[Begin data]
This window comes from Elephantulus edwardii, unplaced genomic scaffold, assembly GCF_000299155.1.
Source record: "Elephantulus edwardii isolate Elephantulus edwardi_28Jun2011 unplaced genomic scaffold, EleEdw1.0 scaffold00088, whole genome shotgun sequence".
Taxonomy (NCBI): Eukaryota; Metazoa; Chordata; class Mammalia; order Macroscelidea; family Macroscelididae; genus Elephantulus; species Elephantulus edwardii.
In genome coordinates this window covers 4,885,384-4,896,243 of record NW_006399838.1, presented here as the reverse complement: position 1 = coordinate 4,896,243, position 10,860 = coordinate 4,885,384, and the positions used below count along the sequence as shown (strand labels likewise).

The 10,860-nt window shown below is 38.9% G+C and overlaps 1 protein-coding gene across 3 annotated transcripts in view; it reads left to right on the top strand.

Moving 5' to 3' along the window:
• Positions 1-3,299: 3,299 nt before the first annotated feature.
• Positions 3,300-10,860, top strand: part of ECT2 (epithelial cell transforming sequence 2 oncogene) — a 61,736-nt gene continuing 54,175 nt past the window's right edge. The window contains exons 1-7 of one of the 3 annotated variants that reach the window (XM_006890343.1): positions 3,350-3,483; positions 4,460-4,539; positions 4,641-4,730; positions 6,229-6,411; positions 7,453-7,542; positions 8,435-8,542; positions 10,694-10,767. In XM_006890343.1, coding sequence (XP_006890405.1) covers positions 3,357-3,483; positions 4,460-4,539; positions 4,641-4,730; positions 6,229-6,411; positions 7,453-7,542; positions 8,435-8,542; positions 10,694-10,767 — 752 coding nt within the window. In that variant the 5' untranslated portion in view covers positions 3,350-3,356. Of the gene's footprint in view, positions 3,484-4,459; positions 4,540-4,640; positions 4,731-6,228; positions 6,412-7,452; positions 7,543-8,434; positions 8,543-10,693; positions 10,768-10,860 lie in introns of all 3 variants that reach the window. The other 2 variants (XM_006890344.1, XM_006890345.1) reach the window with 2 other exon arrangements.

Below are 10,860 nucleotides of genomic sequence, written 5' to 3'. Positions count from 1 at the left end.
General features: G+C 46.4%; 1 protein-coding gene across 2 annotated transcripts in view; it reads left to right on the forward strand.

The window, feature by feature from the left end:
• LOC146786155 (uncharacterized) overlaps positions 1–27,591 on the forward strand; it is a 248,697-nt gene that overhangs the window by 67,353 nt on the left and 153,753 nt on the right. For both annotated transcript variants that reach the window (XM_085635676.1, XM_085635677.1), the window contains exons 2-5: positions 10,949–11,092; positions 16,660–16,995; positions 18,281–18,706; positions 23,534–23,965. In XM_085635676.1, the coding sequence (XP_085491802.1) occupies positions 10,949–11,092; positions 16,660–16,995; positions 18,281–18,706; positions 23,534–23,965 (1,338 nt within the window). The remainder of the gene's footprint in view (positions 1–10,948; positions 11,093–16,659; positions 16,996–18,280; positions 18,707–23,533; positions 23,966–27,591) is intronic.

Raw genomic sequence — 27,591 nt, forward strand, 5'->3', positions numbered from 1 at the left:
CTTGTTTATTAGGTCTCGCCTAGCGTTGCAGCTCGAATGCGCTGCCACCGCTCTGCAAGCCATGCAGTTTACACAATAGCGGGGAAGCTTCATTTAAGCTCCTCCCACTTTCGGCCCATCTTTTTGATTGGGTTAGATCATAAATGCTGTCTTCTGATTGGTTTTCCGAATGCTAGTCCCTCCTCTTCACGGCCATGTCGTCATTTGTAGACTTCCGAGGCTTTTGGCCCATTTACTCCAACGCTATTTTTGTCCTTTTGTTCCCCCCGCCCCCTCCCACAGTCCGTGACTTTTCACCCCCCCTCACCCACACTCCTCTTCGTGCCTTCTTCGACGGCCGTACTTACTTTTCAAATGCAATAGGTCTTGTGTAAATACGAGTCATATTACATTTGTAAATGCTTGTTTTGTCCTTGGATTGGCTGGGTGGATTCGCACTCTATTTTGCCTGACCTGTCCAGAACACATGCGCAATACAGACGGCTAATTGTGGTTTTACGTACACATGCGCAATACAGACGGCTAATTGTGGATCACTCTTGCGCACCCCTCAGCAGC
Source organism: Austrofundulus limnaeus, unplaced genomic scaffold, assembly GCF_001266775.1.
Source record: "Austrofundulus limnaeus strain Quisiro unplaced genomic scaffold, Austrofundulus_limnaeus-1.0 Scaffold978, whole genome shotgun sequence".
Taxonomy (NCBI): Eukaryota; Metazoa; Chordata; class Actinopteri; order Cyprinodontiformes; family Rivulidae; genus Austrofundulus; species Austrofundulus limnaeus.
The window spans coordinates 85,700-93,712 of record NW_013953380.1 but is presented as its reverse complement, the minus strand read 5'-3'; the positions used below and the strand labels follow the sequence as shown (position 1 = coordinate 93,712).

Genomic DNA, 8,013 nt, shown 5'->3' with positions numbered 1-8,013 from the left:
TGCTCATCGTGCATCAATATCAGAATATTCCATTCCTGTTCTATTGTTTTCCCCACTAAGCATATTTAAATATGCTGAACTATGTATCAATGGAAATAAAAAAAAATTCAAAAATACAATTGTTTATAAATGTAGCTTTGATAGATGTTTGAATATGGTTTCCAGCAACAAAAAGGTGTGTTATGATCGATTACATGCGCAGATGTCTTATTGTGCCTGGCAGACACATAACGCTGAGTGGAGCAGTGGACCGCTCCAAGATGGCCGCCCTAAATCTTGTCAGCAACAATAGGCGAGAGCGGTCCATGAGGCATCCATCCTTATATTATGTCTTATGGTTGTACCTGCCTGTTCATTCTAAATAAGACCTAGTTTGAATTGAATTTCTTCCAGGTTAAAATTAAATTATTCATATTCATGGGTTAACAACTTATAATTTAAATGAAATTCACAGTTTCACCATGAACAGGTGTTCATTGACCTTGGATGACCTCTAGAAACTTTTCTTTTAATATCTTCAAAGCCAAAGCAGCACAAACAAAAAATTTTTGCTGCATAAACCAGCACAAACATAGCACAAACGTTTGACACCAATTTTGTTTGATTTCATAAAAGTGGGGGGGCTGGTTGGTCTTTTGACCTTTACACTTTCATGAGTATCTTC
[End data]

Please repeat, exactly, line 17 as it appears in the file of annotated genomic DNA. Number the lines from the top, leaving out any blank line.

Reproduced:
Taxonomy (NCBI): Eukaryota; Metazoa; Chordata; class Actinopteri; order Cyprinodontiformes; family Rivulidae; genus Austrofundulus; species Austrofundulus limnaeus.